First Thanksgiving: A Three-day Fasting Festival?

The celebration known widely as “Thanksgiving” holds a cherished place in the heart of American tradition. Many have been led to believe that this celebration began as a feast of gratitude shared by the pilgrims and Native Americans, lasting three days and involving a period of fasting. This essay endeavors to unravel the rich tapestry of the First Thanksgiving, beginning with its origins, the circumstances that led to this historic gathering of Pilgrims and Native Americans, and the evolving dynamics of their relationship. From there, we delve into the specifics of the event and meticulously examine sundry historical accounts to elucidate the event’s sequence and respond to the supposition of it being a three-day festival of fasting.

Origins of the first Thanksgiving

The Origins and Historical Context of the First Thanksgiving: A Fact-Based Analysis


Fact Check

Claim: First Thanksgiving was a Three-day Fasting Festival

Description: There is a common belief that the First Thanksgiving was an event where the pilgrims and Native Americans held a three-day festival that involved a period of fasting.

Rating: Partially True

Rating Explanation: Although there is historical evidence supporting that the First Thanksgiving lasted for three days, the claim of it involving a period of fasting is not corroborated by any historical documentation.

The first Thanksgiving is a staple in American history, often associated with a harmonious banquet between the Pilgrims and the Native Americans. However, as with many historical events, this picture postcard-like portrayal may not entirely align with actual historical evidence. Let’s dissect the origins and context of this occasion that marked the beginning of a longstanding American tradition.

Origins of the First Thanksgiving

The first Thanksgiving is widely attributed to an event that took place in 1621 at Plymouth, in present-day Massachusetts. A group of English Pilgrims, having arrived on the continent on the Mayflower a year earlier, celebrated a successful corn harvest by hosting a three-day feast which was attended by members of the local Wampanoag tribe, including their leader, Massasoit.

While this event did indeed occur, it should be noted that it was not referred to as “Thanksgiving” by the participants. The term ‘Thanksgiving’ in the early 17th century was generally reserved for expressing gratitude to God through prayer, not feasting. The 1621 event was probably seen by the Pilgrims as a traditional English harvest festival.

Historical Context

The notion that this was a friendly feast celebrating peace and unity also lacks substantial grounding in historical evidence. In the larger context of colonial history, the relationship between Native Americans and European settlers was complex and often marked by conflict. The 1621 event was an important diplomatic occasion, an effort to solidify an alliance that would secure the Pilgrims’ place in New England.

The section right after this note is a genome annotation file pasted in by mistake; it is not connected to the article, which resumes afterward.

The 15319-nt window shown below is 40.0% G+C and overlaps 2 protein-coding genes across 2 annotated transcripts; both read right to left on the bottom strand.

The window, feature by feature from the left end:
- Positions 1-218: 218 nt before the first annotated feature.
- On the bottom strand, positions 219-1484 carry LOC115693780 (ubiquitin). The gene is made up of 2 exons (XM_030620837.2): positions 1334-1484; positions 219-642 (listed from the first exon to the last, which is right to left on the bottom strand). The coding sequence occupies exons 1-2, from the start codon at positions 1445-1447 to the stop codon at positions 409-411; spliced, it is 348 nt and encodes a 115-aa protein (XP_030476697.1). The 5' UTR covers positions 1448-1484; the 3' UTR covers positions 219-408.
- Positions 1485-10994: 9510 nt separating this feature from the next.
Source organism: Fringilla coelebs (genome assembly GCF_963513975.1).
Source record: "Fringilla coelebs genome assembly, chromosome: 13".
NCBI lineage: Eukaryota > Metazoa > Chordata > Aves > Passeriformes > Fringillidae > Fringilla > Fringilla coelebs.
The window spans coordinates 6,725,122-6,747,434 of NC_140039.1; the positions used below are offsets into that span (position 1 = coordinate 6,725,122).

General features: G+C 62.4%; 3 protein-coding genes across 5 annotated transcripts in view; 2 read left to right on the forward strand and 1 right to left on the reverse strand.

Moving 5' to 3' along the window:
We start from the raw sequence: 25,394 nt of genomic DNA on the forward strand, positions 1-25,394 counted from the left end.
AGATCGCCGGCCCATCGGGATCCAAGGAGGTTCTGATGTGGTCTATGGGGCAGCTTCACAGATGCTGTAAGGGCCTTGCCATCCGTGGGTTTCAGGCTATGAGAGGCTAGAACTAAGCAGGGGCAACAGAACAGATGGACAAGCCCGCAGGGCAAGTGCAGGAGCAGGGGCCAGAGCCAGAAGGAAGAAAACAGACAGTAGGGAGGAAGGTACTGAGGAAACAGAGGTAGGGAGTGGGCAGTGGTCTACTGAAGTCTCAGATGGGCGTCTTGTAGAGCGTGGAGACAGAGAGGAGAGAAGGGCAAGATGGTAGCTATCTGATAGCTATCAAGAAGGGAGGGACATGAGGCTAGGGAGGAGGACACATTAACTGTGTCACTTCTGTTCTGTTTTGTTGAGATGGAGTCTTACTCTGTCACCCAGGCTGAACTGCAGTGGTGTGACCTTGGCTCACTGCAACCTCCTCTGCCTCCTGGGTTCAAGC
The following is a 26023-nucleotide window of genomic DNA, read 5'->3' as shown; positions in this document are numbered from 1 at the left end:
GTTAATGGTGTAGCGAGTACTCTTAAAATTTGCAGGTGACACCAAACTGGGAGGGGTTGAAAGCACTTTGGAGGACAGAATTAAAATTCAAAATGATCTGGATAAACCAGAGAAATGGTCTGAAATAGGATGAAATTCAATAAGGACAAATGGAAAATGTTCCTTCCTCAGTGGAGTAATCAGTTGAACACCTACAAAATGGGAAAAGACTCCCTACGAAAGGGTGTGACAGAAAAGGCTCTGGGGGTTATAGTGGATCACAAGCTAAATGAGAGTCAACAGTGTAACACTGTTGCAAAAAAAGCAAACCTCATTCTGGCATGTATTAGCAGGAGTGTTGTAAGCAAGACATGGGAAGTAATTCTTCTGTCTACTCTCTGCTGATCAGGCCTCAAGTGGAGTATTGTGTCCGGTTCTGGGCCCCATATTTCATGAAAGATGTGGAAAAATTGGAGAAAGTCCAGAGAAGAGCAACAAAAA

It’s worth remembering that the Pilgrims leaned heavily on the help of Native Americans like Squanto, a tribesman who had survived slavery and knew English, which proved vital for their survival in the new world. His contributions often receive less emphasis in conventional retelling of the Thanksgiving story.

The modern Thanksgiving tradition as we know it began to take shape during the Civil War, when in 1863, President Abraham Lincoln proclaimed a national Thanksgiving Day to be held each November. This was largely prompted by the ongoing lobbying efforts of Sarah Josepha Hale, a prominent writer and editor, who wrote letters to politicians for years advocating for this national holiday.

Fact-Check Summary

Rating: The story of a harmonious feast between Pilgrims and Native Americans being the historical origin of Thanksgiving is decontextualized. It does not adequately communicate the complexity of colonial history and the dynamics between these groups.

The assertion that Abraham Lincoln, prompted by Sarah Josepha Hale, established the modern Thanksgiving holiday tradition is true based on available documentation.

The assertion that Squanto was instrumental in aiding the Pilgrims is also true, based on historical records.

As with most historical narratives, it’s essential to acknowledge the nuance and context that often go overlooked in the simplified versions of events. As a society, moving towards a more holistic understanding of historical events allows for a more informed reflection. Bringing to light the fact-checked truth, unembellished by myth or popular belief, is necessary for a clear-eyed view of the past.

Illustration of Pilgrims and Native Americans sharing a meal together

Photo by hermez777 on Unsplash

Duration and Activities of the First Thanksgiving

Was the First Thanksgiving a Three-Day Fasting Festival?